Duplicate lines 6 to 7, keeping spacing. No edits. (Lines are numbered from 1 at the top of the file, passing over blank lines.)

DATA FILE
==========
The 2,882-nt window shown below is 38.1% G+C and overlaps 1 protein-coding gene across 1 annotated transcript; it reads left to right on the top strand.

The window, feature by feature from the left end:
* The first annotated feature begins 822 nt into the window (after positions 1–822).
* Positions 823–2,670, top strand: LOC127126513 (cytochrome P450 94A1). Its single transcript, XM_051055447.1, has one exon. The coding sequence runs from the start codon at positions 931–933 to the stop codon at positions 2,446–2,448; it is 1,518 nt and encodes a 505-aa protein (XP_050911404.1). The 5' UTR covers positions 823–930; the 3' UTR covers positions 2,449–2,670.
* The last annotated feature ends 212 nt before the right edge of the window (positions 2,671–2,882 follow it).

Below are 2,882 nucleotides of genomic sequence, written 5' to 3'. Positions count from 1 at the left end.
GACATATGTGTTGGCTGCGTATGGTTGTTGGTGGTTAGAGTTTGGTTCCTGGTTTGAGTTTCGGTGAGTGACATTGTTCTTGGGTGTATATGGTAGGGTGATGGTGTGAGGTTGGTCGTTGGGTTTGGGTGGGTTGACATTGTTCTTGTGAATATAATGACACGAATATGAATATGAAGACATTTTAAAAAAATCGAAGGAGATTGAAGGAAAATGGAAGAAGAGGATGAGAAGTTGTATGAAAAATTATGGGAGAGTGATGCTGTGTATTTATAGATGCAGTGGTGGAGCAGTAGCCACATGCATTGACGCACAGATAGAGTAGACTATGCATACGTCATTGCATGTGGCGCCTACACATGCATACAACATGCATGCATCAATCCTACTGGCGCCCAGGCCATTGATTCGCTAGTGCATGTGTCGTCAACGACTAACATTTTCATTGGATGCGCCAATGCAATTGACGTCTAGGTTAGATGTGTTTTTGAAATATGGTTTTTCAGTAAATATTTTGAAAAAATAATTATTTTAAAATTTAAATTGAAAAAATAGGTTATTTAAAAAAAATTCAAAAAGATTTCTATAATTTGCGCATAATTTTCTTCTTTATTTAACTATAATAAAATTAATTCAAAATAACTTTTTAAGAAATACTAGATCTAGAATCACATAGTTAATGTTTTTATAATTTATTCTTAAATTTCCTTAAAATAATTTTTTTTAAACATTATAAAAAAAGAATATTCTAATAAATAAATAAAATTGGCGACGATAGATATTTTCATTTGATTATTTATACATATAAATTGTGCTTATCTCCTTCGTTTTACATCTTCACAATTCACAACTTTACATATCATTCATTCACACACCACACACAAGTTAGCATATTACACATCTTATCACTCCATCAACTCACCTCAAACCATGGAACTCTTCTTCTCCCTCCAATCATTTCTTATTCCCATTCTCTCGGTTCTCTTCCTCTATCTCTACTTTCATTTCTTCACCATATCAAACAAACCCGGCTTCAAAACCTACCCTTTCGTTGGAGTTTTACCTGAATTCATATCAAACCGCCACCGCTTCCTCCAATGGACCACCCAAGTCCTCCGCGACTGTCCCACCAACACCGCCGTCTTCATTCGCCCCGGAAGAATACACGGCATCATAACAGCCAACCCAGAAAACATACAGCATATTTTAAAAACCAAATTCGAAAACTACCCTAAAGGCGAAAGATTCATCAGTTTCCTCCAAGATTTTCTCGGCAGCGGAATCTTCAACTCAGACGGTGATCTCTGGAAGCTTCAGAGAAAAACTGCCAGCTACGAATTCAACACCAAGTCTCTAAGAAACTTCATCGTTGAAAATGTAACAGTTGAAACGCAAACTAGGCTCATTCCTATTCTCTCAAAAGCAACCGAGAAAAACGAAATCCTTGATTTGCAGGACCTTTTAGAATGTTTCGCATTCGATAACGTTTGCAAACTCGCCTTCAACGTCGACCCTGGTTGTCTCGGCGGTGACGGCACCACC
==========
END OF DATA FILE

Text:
Below are 2,882 nucleotides of genomic sequence, written 5' to 3'. Positions count from 1 at the left end.
GACATATGTGTTGGCTGCGTATGGTTGTTGGTGGTTAGAGTTTGGTTCCTGGTTTGAGTTTCGGTGAGTGACATTGTTCTTGGGTGTATATGGTAGGGTGATGGTGTGAGGTTGGTCGTTGGGTTTGGGTGGGTTGACATTGTTCTTGTGAATATAATGACACGAATATGAATATGAAGACATTTTAAAAAAATCGAAGGAGATTGAAGGAAAATGGAAGAAGAGGATGAGAAGTTGTATGAAAAATTATGGGAGAGTGATGCTGTGTATTTATAGATGCAGTGGTGGAGCAGTAGCCACATGCATTGACGCACAGATAGAGTAGACTATGCATACGTCATTGCATGTGGCGCCTACACATGCATACAACATGCATGCATCAATCCTACTGGCGCCCAGGCCATTGATTCGCTAGTGCATGTGTCGTCAACGACTAACATTTTCATTGGATGCGCCAATGCAATTGACGTCTAGGTTAGATGTGTTTTTGAAATATGGTTTTTCAGTAAATATTTTGAAAAAATAATTATTTTAAAATTTAAATTGAAAAAATAGGTTATTTAAAAAAAATTCAAAAAGATTTCTATAATTTGCGCATAATTTTCTTCTTTATTTAACTATAATAAAATTAATTCAAAATAACTTTTTAAGAAATACTAGATCTAGAATCACATAGTTAATGTTTTTATAATTTATTCTTAAATTTCCTTAAAATAATTTTTTTTAAACATTATAAAAAAAGAATATTCTAATAAATAAATAAAATTGGCGACGATAGATATTTTCATTTGATTATTTATACATATAAATTGTGCTTATCTCCTTCGTTTTACATCTTCACAATTCACAACTTTACATATCATTCATTCACACACCACACACAAGTTAGCATATTACACATCTTATCACTCCATCAACTCACCTCAAACCATGGAACTCTTCTTCTCCCTCCAATCATTTCTTATTCCCATTCTCTCGGTTCTCTTCCTCTATCTCTACTTTCATTTCTTCACCATATCAAACAAACCCGGCTTCAAAACCTACCCTTTCGTTGGAGTTTTACCTGAATTCATATCAAACCGCCACCGCTTCCTCCAATGGACCACCCAAGTCCTCCGCGACTGTCCCACCAACACCGCCGTCTTCATTCGCCCCGGAAGAATACACGGCATCATAACAGCCAACCCAGAAAACATACAGCATATTTTAAAAACCAAATTCGAAAACTACCCTAAAGGCGAAAGATTCATCAGTTTCCTCCAAGATTTTCTCGGCAGCGGAATCTTCAACTCAGACGGTGATCTCTGGAAGCTTCAGAGAAAAACTGCCAGCTACGAATTCAACACCAAGTCTCTAAGAAACTTCATCGTTGAAAATGTAACAGTTGAAACGCAAACTAGGCTCATTCCTATTCTCTCAAAAGCAACCGAGAAAAACGAAATCCTTGATTTGCAGGACCTTTTAGAATGTTTCGCATTCGATAACGTTTGCAAACTCGCCTTCAACGTCGACCCTGGTTGTCTCGGCGGTGACGGCACCACC